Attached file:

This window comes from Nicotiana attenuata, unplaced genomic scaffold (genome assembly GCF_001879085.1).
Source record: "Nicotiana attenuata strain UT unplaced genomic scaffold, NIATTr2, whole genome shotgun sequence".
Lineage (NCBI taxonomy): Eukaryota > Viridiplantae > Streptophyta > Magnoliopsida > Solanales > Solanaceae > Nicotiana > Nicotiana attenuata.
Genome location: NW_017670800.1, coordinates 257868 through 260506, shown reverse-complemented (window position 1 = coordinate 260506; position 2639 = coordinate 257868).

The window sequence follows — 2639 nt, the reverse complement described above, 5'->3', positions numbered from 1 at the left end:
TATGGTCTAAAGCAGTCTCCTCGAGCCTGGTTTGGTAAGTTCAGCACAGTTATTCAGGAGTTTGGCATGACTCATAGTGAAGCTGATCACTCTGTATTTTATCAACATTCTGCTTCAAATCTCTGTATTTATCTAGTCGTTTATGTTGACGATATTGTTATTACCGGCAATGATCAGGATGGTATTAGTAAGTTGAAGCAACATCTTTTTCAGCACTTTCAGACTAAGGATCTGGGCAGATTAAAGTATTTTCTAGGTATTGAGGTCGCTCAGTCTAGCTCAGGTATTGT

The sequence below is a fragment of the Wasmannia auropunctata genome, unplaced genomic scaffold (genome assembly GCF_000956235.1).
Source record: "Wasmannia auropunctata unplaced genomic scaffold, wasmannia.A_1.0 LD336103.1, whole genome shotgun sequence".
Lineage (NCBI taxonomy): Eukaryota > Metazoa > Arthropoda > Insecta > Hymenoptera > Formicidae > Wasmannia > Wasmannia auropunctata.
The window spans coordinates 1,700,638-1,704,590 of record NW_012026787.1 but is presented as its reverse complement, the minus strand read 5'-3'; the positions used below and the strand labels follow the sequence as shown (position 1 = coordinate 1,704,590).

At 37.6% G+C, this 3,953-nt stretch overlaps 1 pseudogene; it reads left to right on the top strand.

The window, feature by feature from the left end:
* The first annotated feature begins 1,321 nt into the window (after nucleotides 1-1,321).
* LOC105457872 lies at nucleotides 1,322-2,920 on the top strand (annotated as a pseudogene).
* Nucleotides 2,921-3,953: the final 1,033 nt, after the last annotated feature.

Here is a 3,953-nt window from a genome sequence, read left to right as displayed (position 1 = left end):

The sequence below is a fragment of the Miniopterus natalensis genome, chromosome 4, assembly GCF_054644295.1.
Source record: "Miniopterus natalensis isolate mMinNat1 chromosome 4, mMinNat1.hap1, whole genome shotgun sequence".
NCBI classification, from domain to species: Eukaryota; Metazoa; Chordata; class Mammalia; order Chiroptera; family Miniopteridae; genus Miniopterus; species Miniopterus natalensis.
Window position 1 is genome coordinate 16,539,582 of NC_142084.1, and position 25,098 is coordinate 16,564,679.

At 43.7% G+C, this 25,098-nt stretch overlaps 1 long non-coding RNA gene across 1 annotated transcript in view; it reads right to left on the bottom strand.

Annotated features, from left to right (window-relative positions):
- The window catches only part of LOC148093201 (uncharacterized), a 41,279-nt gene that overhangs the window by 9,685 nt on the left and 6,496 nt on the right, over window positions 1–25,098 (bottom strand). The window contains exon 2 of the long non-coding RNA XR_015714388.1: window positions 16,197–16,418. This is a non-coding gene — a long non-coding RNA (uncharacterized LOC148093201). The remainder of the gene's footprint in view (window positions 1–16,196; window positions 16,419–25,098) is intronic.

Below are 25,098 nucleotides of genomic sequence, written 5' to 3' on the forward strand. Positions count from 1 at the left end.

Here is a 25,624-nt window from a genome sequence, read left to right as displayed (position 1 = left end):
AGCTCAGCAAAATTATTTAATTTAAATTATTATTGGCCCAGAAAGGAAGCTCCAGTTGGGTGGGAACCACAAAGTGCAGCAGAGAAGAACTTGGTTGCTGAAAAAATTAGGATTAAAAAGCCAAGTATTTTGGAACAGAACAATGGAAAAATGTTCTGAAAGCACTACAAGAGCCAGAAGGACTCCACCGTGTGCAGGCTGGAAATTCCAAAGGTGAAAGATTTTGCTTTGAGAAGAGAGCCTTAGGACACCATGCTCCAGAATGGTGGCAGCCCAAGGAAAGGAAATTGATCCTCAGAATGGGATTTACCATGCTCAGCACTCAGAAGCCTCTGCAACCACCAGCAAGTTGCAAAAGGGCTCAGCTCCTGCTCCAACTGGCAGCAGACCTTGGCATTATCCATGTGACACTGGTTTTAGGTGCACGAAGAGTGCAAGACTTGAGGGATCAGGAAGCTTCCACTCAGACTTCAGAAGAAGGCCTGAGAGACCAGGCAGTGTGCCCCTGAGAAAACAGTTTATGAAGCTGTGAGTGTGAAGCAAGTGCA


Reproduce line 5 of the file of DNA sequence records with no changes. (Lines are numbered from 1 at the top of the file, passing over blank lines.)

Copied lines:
The window sequence follows — 2639 nt, the reverse complement described above, 5'->3', positions numbered from 1 at the left end: